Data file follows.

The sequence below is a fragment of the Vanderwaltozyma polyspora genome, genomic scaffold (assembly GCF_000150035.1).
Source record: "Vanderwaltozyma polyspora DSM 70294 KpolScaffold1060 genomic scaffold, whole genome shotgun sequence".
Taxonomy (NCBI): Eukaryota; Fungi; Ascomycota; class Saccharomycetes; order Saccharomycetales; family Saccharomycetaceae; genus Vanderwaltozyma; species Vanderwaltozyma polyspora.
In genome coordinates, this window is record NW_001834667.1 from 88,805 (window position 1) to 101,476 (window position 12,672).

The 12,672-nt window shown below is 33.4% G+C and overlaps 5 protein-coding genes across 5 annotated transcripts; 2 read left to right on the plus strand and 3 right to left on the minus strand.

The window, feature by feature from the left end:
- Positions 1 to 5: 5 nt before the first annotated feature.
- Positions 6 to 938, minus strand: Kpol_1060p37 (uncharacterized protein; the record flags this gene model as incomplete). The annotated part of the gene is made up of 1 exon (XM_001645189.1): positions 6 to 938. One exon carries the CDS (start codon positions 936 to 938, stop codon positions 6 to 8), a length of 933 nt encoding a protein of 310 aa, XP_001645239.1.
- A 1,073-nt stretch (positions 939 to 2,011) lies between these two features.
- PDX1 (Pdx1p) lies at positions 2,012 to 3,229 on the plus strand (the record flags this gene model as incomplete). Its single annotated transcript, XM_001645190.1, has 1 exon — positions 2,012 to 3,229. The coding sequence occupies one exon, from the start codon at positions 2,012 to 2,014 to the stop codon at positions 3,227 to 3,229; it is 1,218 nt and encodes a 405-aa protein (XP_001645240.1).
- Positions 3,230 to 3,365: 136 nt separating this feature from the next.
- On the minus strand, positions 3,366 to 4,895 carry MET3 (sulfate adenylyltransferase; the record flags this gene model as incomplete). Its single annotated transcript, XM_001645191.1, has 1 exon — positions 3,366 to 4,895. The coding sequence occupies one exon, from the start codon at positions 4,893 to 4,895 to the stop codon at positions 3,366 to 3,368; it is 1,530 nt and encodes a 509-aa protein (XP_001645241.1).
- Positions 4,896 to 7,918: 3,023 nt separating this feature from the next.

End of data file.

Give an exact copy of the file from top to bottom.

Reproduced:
The sequence below is a fragment of the Vanderwaltozyma polyspora genome, genomic scaffold (assembly GCF_000150035.1).
Source record: "Vanderwaltozyma polyspora DSM 70294 KpolScaffold1060 genomic scaffold, whole genome shotgun sequence".
Taxonomy (NCBI): Eukaryota; Fungi; Ascomycota; class Saccharomycetes; order Saccharomycetales; family Saccharomycetaceae; genus Vanderwaltozyma; species Vanderwaltozyma polyspora.
In genome coordinates, this window is record NW_001834667.1 from 88,805 (window position 1) to 101,476 (window position 12,672).

The 12,672-nt window shown below is 33.4% G+C and overlaps 5 protein-coding genes across 5 annotated transcripts; 2 read left to right on the plus strand and 3 right to left on the minus strand.

The window, feature by feature from the left end:
- Positions 1 to 5: 5 nt before the first annotated feature.
- Positions 6 to 938, minus strand: Kpol_1060p37 (uncharacterized protein; the record flags this gene model as incomplete). The annotated part of the gene is made up of 1 exon (XM_001645189.1): positions 6 to 938. One exon carries the CDS (start codon positions 936 to 938, stop codon positions 6 to 8), a length of 933 nt encoding a protein of 310 aa, XP_001645239.1.
- A 1,073-nt stretch (positions 939 to 2,011) lies between these two features.
- PDX1 (Pdx1p) lies at positions 2,012 to 3,229 on the plus strand (the record flags this gene model as incomplete). Its single annotated transcript, XM_001645190.1, has 1 exon — positions 2,012 to 3,229. The coding sequence occupies one exon, from the start codon at positions 2,012 to 2,014 to the stop codon at positions 3,227 to 3,229; it is 1,218 nt and encodes a 405-aa protein (XP_001645240.1).
- Positions 3,230 to 3,365: 136 nt separating this feature from the next.
- On the minus strand, positions 3,366 to 4,895 carry MET3 (sulfate adenylyltransferase; the record flags this gene model as incomplete). Its single annotated transcript, XM_001645191.1, has 1 exon — positions 3,366 to 4,895. The coding sequence occupies one exon, from the start codon at positions 4,893 to 4,895 to the stop codon at positions 3,366 to 3,368; it is 1,530 nt and encodes a 509-aa protein (XP_001645241.1).
- Positions 4,896 to 7,918: 3,023 nt separating this feature from the next.